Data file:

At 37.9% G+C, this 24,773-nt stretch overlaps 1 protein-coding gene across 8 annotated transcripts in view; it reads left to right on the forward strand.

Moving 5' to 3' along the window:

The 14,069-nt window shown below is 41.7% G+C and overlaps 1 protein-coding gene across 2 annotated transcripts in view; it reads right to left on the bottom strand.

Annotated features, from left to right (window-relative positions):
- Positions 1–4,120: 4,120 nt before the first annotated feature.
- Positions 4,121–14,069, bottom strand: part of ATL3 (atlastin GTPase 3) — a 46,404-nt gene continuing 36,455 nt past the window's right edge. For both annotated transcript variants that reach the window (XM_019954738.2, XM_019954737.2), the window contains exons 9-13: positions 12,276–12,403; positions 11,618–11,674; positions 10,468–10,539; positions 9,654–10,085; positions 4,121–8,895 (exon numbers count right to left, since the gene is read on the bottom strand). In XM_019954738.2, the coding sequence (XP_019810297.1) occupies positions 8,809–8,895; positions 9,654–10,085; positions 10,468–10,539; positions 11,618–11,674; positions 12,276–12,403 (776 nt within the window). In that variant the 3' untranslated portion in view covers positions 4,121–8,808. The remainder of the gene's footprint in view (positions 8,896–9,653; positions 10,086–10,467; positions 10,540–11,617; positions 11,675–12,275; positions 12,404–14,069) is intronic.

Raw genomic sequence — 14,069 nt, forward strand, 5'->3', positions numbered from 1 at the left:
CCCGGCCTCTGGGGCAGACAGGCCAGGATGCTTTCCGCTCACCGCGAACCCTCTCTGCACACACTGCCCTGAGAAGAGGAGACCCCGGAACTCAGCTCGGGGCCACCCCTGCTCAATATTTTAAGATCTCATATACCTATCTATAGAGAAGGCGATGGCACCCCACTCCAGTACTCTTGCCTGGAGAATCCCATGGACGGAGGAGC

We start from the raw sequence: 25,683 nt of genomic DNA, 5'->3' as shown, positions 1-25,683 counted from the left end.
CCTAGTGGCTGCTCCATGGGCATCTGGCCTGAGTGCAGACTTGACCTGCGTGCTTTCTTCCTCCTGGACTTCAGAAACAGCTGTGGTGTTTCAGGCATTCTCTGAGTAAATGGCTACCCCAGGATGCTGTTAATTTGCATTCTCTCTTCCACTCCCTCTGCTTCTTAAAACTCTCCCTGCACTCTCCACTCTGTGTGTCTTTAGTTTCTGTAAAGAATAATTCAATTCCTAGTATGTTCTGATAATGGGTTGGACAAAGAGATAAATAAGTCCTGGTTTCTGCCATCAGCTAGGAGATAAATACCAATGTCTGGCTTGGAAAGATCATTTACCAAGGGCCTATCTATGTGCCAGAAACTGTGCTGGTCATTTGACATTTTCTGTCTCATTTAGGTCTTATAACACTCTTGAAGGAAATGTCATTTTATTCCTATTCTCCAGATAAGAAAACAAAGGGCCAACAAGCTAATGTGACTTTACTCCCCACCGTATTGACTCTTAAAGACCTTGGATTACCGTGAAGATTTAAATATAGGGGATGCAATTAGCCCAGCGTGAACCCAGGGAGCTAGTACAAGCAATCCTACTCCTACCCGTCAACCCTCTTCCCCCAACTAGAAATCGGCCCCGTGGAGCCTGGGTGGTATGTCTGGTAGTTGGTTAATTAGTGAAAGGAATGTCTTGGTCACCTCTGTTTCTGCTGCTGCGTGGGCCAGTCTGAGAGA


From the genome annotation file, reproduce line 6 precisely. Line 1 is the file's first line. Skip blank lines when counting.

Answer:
- Positions 4,121–14,069, bottom strand: part of ATL3 (atlastin GTPase 3) — a 46,404-nt gene continuing 36,455 nt past the window's right edge. For both annotated transcript variants that reach the window (XM_019954738.2, XM_019954737.2), the window contains exons 9-13: positions 12,276–12,403; positions 11,618–11,674; positions 10,468–10,539; positions 9,654–10,085; positions 4,121–8,895 (exon numbers count right to left, since the gene is read on the bottom strand). In XM_019954738.2, the coding sequence (XP_019810297.1) occupies positions 8,809–8,895; positions 9,654–10,085; positions 10,468–10,539; positions 11,618–11,674; positions 12,276–12,403 (776 nt within the window). In that variant the 3' untranslated portion in view covers positions 4,121–8,808. The remainder of the gene's footprint in view (positions 8,896–9,653; positions 10,086–10,467; positions 10,540–11,617; positions 11,675–12,275; positions 12,404–14,069) is intronic.